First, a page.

They are, of course, wrong on both counts. First, the outcome is NOT disproportionate. They used the wrong benchmark. Instead of using the entire district's demographics as a benchmark they should have used the demographics of schools with excess capacity. The demographics of the closed schools closely matches the demographics of the schools that had excess capacity. Secondly, the District did not close these schools because they are half full of minority students; the District closed these schools because they are half full.

The irony of this claim, that the decision was race-based, is that the alternative that would appease these folks would be to close some other school instead - one that isn't one-third empty - because that other school has White students enrolled. THAT would be a race-based decision.

The alledged violation of the Open Public Meetings Act refers to the final meetings of the CAC, which were not open to the public. This claim is without merit. Because advisory committees do not have actual or de facto authority to take action on behalf of the School Board, they are not subject to the Open Meetings Act.

The claim that M L King was closed prior to the Board vote is without merit because the school was open when the Board voted to close it. Yes, people were moving forward with closure activities in anticipation of the Board vote, but the school was not actually closed ahead of the vote.

The Rainier View public notice of puclic hearings is a strictly technical matter. I believe that the law requires the District to post a seven-day notice in advance of the public hearing on a school closure. The District had published fourteen-day notices for the other schools but something less for Rainier View because Rainier View was a late addition to the list.

Charlie Mas said...

According to a story in today's Seattle Times, this recall effort has stalled.

From the paper:
"Prosecutor's office rejects recall petition

"The King County Prosecutor's Office on Wednesday rejected a petition to recall five members of the Seattle School Board.

"The Committee to Stop All School Closures filed the petition Friday against members Cheryl Chow, Michael DeBell, Darlene Flynn, Brita Butler-Wall and Irene Stewart. State law mandates that the petitioner, Eric Dawson, take an oath verifying the charges of malfeasance against the School Board are true. In a letter to Dawson, King County Prosecutor Janine Joly said Dawson never took the oath.

"In addition, Joly said Dawson would have to file five separate petitions against the board members. Dawson also failed to provide his address, so prosecutors were unable to verify his King County voter registration."

Charlie Mas said...

I have been informed that the recall petition has been re-filed correctly with separate filings for each of the five Board members, the sworn statement, and the contact information.

Anonymous said...

Do you think that any judge will actually make any decision on the legality of closures while another judge is deciding that issue strait on? I don't think so. In the "ridiculous waste" category, I think this will be a ridiculous waste of tax payer money, as the prosecutor has to spend time on this. I bet that what will happen is that the prosectuor or judge will decide that they have to wait to make the decision on if the recall petition can go forward (reading Charlie's post it looks like the only act of that they are saying is illegal is voting in favor of closure) until the closure case is over. What someone should do is file a recall petition for the two people who are behind all of this, Sally Soriano and Mary Bass. Something tells me that supporting a lawsuit against yourself is not a legal act. You lost the vote, get over it.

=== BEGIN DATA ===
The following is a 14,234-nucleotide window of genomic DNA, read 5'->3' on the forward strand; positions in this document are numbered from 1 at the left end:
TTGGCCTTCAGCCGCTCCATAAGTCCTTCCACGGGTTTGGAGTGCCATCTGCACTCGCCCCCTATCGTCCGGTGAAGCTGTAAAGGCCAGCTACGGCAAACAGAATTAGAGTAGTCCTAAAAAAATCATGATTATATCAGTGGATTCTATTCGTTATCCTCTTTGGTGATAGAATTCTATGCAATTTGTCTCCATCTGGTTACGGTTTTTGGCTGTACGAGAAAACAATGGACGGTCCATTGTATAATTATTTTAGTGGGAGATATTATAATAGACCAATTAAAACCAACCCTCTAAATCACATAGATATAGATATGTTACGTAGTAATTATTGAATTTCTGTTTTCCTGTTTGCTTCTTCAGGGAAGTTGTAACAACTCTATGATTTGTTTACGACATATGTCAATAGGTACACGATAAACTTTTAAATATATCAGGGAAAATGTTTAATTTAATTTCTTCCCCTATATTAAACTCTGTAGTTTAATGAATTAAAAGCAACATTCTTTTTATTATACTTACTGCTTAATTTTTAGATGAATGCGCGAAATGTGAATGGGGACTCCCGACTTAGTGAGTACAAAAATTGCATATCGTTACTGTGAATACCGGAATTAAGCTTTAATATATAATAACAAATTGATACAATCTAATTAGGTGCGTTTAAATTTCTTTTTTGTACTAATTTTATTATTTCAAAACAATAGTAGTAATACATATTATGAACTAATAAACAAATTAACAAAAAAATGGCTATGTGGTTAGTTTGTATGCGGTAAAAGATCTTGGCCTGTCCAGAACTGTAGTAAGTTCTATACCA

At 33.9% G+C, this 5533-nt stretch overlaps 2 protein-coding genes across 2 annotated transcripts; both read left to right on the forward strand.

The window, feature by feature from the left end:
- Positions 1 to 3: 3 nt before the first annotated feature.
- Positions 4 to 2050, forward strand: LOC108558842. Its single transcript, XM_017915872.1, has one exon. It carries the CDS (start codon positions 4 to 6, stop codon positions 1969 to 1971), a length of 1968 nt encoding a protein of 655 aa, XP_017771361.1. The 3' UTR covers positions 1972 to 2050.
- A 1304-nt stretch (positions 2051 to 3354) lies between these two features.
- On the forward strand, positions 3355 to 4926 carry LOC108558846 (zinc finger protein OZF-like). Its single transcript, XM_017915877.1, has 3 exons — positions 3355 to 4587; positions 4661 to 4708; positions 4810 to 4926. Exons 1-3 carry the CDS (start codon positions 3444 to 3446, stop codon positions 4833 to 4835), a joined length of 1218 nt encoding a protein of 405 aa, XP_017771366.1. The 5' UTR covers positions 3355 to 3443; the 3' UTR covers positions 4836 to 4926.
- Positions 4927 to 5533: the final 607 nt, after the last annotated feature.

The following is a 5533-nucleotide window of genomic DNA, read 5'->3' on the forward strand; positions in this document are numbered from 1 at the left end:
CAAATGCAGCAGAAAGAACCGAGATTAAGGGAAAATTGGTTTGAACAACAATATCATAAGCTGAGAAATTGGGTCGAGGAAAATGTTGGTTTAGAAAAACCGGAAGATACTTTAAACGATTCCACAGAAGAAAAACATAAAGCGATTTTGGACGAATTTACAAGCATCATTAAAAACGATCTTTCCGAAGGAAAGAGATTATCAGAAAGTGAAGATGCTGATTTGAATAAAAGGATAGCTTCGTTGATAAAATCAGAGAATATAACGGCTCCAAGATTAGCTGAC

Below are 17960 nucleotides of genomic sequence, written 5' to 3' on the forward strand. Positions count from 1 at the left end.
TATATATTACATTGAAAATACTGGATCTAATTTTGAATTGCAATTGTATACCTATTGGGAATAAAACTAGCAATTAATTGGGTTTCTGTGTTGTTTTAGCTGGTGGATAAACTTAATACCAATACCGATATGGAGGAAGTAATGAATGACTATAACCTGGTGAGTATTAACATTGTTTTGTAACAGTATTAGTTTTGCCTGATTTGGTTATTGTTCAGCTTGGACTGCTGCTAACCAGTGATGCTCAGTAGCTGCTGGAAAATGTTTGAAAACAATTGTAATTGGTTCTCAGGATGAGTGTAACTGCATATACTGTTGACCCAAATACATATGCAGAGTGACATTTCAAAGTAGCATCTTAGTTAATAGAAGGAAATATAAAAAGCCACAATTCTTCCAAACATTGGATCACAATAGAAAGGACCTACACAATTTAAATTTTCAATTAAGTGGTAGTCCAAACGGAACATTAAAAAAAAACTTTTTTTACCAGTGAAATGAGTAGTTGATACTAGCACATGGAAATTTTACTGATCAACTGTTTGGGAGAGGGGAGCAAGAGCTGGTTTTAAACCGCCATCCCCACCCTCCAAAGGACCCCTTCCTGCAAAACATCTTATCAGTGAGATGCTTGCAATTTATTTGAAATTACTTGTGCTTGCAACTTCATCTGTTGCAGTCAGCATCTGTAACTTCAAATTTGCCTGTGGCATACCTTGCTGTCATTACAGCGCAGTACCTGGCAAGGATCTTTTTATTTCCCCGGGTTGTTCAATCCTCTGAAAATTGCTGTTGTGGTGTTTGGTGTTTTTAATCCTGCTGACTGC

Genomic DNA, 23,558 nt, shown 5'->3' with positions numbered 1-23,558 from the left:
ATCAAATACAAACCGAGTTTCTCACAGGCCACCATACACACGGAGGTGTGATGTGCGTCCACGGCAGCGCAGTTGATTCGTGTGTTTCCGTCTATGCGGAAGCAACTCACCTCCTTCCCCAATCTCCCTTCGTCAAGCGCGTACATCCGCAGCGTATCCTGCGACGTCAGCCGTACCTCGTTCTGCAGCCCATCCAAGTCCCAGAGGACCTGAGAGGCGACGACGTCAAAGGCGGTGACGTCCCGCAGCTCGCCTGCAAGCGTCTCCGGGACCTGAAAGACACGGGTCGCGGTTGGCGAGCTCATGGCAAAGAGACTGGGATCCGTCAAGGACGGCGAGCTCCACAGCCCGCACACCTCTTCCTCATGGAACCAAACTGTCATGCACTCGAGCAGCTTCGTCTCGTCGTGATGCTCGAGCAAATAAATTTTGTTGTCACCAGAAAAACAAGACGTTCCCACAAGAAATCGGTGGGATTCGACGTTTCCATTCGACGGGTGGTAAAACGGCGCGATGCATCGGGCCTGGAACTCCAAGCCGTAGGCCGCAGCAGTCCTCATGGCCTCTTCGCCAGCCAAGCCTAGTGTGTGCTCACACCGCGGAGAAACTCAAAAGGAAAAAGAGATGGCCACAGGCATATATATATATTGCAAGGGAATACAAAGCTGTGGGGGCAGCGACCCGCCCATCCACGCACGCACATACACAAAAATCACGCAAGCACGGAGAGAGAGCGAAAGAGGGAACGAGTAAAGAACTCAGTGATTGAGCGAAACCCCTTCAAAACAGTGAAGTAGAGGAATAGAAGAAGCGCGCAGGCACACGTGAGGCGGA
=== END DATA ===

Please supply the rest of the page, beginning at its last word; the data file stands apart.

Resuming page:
Charlie Mas said...

I think that we need to be very clear about the role that Directors Soriano and Bass have in the legal effort to have a Court reverse the school closures. They are NOT parties to the suit. The Seattle Times can print it a thousand times, but it still will not be true that two of the Board members are suing the District. Director Bass has no role in the litigation whatsoever. Director Soriano has provided an affidavit. In the event that the Court hears the case, ALL of the Directors will have to provide either affidavits or depositions.

Let's be very clear, Directors Bass and Soriano are not "the two people who are behind all of this". There is a determined cadre of people who oppose the closures. They are totally convinced that they are right and are not really open to opposing views. They seem to think that they have popular support. I don't think they recognize what a small minority they form. The vast majority of people in Seattle recognize the need for the District to close the half-empty schools and cosolidate the students into the remaining buildings.

Anonymous said...

Both of them filed declarations in support the case. Read them, they ask for things to happen as if they were the ones sueing.

Charlie Mas said...

I have read Sally Soriano's declaration which is part of the SOCKED lawsuit. That case is exclusively about the ML King closure.

In her declaration, Director Soriano says that she was misinformed by Steve Wilson that the MLK closure had community support, specifically from the PTSA president. She said that the CAC had been misinformed about the building's condition. Other than that she railed against the way that the closures were done, made some conjecture about what other people were thinking, and suggested a bunch of stuff, but nothing else that was material to the case.

Anonymous said...

There is no "SOCKED" lawsuit. The case you are talking about, Brooks v. Seattle School District, was dismissed on Friday. But BOTH Bass and Soriano filed declarations in that suit, and basically sounded like poor loosers.